Job good news for older workers, bad for the young

One of the more curious things in Australian politics is the occasional media burp, which produces a news good story on older workers and older job seekers. There was a positive news story in the States recently about employing people 50+.

Having written about the Boomers for the past ten years or so – and being one of them – all I can say is that it’s about time.

Unfortunately though in Australia, much of the growth in jobs for the 55+ is through bracket creep. People are staying in jobs longer and so as people in their late 50s move in to the next age bracket, they keep on working. It therefore looks like more older people are in jobs. It’s a statistical trick.

Older workers have absorbed half of Australia's net growth in jobs since the global financial crisis. The most startling growth has been in men and women working on into their late 60s. In five years, their numbers have shot up from 172,000 to 278,000.

Even so, job ads across the board for older job seekers are miserably low. DOME in SA has 60 jobs, 50 of which are current but they are almost all menial jobs in the $35K-43K bracket. Ditto Adage and Older Worker. Too bad if you wore a white shirt to work or ran a business.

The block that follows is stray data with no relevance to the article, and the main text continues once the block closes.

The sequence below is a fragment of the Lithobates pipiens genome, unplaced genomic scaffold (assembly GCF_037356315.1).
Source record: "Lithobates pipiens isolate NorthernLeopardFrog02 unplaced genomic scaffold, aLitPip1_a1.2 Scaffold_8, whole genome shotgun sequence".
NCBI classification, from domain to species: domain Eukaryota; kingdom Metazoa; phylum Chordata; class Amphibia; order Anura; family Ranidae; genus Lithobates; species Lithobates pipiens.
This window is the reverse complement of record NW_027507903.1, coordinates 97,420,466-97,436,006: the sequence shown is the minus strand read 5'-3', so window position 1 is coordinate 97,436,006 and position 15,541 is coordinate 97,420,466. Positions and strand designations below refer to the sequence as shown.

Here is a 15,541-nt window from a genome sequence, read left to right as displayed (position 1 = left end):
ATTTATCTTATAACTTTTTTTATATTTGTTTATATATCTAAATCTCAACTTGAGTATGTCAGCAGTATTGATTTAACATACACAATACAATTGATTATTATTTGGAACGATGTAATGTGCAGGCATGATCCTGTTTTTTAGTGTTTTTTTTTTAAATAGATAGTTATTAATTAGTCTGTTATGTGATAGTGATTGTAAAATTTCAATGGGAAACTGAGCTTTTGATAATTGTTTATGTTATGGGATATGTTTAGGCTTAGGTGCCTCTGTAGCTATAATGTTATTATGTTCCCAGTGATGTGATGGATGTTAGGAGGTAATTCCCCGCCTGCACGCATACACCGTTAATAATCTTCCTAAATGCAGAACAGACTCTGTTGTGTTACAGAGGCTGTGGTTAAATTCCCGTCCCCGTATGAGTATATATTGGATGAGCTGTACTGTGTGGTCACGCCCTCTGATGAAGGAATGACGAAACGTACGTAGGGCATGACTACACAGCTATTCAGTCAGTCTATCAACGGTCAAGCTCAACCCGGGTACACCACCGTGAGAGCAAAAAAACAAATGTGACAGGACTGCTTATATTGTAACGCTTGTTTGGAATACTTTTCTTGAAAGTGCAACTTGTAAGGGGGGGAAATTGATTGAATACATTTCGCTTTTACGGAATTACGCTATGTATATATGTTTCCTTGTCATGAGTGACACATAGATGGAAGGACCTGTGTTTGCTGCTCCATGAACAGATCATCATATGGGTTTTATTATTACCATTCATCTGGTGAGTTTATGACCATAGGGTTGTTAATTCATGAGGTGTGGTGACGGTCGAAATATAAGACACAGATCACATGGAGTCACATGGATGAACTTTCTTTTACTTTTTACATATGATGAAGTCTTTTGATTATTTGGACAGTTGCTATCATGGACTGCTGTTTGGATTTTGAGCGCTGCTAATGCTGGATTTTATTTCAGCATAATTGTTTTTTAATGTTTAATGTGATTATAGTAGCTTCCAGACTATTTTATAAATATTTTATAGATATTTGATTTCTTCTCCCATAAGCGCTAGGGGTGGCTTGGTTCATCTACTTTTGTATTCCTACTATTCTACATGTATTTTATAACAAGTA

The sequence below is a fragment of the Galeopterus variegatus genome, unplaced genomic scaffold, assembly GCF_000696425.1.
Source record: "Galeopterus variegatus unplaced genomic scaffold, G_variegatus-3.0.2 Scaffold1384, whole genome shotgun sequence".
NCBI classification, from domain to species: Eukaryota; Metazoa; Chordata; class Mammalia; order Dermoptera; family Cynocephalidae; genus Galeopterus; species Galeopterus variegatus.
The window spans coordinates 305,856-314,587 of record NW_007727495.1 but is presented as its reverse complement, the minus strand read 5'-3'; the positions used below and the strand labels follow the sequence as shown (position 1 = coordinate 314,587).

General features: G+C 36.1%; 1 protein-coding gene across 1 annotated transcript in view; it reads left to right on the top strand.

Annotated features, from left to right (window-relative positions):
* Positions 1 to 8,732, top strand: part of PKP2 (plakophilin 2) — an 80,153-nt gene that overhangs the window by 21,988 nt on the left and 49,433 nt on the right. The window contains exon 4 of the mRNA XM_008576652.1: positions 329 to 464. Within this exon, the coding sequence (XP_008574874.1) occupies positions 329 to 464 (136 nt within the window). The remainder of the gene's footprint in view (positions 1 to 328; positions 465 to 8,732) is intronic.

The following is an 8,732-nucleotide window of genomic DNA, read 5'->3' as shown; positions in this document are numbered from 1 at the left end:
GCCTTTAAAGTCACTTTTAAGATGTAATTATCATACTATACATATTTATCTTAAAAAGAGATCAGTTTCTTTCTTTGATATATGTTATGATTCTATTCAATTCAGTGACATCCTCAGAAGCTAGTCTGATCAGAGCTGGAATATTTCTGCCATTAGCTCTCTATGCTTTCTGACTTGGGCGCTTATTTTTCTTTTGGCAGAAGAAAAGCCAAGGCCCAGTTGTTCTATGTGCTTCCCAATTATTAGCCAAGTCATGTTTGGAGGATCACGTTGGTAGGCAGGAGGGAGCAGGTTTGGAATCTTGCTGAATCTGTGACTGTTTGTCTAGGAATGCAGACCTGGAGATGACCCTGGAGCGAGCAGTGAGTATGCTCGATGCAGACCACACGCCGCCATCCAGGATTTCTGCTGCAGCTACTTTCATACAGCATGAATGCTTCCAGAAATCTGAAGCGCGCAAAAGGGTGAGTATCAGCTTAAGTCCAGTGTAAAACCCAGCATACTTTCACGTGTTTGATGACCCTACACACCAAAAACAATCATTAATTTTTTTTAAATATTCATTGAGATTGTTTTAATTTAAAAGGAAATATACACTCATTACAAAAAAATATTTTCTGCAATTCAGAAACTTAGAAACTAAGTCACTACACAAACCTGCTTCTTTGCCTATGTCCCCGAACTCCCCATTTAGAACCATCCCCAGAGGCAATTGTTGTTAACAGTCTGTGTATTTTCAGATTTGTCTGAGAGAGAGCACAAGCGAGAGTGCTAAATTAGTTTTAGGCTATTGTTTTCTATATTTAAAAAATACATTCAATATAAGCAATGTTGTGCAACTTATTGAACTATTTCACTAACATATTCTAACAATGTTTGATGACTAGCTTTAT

Less than half of those aged 15-19 have a job. Younger workers have shed 93,000 jobs in the past five years, while school retention rates have soared. The 'good news' is that while the teenage population has barely grown, 75,500 more of them now spend their late teens full-time at school or university.

The percentage of 15-19-year-olds in full-time education has risen from 66.9 per cent to 71.6 per cent. Australia has become a different labour market after the global financial crisis. It has more workers aged 55+ in jobs than people 25 and under.

Comparing the first four months of this year with the same period in 2008, the ABS found the number of women over 60 in work has grown by half, from 280,000 to 423,000. A quarter of all job growth has gone to women aged 55 and over.

The downside is that jobs for younger men have shrunk rapidly: 57,000 fewer teenage males now have a full-time job, down 31 per cent. The main reason is that more are staying at school, but 19,000 more teenage males now have no job and no full-time education.

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